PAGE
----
BY THE NUMBERS In 2015, Alberta’s upstream oil and natural gas sector in delivered: $2.9-billion in non-renewable resource revenues $185-million in corporate income tax $2.8-billion in personal income tax from direct and indirect employment $1.25-billion in municipal property tax on upstream assets Source: Canadian Association of Petroleum Producers

Big data drives energy sector innovation

“At US$100 a barrel, companies were not incented to find the optimum performance and productivity metrics for their facilities. At US$26 and US$30 a barrel, they had absolutely no choice.” Tim Workman is program director for IBM’s Watson for Natural Resources Innovation Program

Faced with low oil and gas prices and abundant supply in the global market, Canada’s energy sector is being encouraged to adopt innovative technologies to improve operational efficiency and reduce production costs. But a mindset rooted in traditional business practices is an obstacle that some companies struggle to clear, says Tim Workman, Calgary-based program director for IBM’s Watson for Natural Resources Innovation Program, which aims to create innovative solutions and operational optimization services for oil and gas and other natural resource companies. Dr. Workman says Canada is in the middle to lower ranking compared to other countries that are adopting innovative practices to analyze and solve problems and improve bottom line performance. “While we have some incredibly innovative companies, when you look nationally at statistics like labour productivity and the adoption of digital technologies, we seem to be trending lower than other jurisdictions,” he adds. The impediments to embracing new technologies in the oil and gas sector are not necessarily because there are doubts about efficacy or value, but rather challenges centred on adoption. “Part of that challenge is that while many companies are innovative, they have billions of dollars in legacy infrastructure and it’s very difficult to suddenly take a sharp turn and abandon what’s been working for decades and go down a different path,” says Dr. Workman. However, it is vitally important for the survival of both the companies and the sector to make that sharp turn, he adds. “Canada’s economy is predicated on our ability to extract and export resources, and it’s absolutely critical for us to continue doing so in a way that is economically, socially and environmentally sustainable over the coming decades as the world transitions to a low carbon future,” says Dr. Workman. With the price of oil unlikely to rise above US$60 again the foreseeable future, companies must be able to operate sustainably well below that level. “They can do that by improving the way they extract and process the resource and improving productivity and workforce performance, but without compromising safety or environmental obligations and remaining in alignment with communities’ needs,” he adds. Dr. Workman notes that while Canada cannot control the price of oil, it does have influence over the profitability of its companies by controlling costs and improving productivity. “We have some companies in our region that are now almost as profitable, on a percentage basis, as they were at US$80 or US$90 a barrel because they’ve been able to take that much out of their production costs,” he says. While some of the savings have come through direct reductions such as head count, others are the result of tighter operational cost controls, automation, productivity enhancement tools and technology that allows them to change the way they operate. “At US$100 a barrel, companies were not incented to find the optimum performance and productivity metrics for their facilities,” says Dr. Workman. “At US$26 and US$30 a barrel, they had absolutely no choice.”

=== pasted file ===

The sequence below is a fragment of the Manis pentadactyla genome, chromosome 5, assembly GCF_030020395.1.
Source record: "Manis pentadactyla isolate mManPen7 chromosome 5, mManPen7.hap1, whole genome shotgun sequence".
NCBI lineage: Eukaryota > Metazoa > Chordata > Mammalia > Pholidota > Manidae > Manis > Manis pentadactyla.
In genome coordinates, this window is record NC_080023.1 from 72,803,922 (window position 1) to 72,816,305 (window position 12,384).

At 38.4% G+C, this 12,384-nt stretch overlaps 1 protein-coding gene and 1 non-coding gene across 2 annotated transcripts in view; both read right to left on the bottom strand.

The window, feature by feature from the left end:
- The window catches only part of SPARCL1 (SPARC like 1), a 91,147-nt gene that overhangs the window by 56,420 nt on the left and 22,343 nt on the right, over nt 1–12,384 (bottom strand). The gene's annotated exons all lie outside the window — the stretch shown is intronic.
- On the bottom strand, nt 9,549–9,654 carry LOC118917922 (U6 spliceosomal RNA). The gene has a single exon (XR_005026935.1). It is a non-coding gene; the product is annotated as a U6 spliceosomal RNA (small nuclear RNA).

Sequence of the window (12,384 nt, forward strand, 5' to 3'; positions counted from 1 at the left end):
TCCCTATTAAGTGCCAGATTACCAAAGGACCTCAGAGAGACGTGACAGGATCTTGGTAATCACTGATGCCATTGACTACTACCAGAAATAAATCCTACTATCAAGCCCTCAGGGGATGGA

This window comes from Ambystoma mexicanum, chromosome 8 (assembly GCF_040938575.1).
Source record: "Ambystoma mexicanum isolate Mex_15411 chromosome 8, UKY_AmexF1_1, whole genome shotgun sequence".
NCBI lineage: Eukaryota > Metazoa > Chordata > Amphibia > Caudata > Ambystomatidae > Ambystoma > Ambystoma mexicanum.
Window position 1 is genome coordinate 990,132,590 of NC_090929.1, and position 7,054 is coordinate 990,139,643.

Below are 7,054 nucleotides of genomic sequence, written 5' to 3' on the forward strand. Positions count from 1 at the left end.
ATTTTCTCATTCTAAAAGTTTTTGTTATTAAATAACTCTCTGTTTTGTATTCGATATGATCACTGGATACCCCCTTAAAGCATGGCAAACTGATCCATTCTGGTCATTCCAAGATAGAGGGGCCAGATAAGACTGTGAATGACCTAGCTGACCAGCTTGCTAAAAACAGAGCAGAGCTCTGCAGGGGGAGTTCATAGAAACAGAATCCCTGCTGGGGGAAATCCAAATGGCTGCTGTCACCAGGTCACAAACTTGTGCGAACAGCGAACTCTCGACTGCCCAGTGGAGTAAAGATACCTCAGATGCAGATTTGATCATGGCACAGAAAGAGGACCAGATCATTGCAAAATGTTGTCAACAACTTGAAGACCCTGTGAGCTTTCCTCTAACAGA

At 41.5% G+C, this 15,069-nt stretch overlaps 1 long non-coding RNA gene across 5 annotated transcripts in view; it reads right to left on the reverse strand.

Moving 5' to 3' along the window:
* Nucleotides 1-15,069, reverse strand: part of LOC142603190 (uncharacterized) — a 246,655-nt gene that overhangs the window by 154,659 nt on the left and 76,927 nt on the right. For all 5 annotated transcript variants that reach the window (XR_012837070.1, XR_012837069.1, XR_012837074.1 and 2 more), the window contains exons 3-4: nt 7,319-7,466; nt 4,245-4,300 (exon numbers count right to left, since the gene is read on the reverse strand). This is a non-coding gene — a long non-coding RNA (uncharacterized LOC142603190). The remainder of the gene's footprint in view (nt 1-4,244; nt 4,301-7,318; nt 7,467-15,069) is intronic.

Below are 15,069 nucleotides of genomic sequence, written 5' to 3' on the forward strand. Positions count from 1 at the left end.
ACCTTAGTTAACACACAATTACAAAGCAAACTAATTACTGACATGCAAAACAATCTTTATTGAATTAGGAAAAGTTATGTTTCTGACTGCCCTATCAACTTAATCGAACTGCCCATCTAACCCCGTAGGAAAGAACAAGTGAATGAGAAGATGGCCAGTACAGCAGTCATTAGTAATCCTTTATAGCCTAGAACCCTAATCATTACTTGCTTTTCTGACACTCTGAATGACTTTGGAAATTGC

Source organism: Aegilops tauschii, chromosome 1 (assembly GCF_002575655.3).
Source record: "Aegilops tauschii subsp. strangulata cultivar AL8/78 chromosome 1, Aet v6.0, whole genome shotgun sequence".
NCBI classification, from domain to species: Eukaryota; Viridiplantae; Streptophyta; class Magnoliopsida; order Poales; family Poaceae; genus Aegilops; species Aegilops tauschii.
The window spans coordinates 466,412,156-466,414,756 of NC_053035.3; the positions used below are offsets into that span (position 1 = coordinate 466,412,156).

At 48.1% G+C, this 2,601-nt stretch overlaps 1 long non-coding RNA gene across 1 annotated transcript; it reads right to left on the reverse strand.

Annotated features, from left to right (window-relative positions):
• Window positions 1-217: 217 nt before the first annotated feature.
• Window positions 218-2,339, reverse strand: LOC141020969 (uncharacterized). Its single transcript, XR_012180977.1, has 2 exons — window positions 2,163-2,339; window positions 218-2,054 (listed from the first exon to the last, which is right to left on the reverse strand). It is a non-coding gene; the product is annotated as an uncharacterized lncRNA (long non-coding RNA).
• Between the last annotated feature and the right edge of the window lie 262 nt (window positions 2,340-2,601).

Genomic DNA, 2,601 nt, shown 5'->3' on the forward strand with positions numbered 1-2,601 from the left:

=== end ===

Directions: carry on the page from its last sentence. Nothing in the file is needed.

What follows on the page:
He adds that the next five to 10 years will be driven by the ability of companies to adopt new technologies – such as those being developed by IBM – to allow them to transform the way they operate. For example, IBM’s focus in the natural resources sectors is on performance productivity and safety. It works with operational lines of business to assess how it can leverage information technology, mobile technologies and big data analytics to drive improvements in the operational execution of work. Dr. Workman says IBM’s big databased service innovations include improving worker safety by understanding everything from fatigue, behavioural patterns and alignment of work to skills and qualifications, and helping companies improve production by optimizing steam and well injection and moving from time-based cycles to predictive maintenance cycles based on condition. “The massive amounts of data that are collected every day through sensors on mechanical systems helps us find ways to optimize performance from extraction of the resource to sale of the finished product,” he says.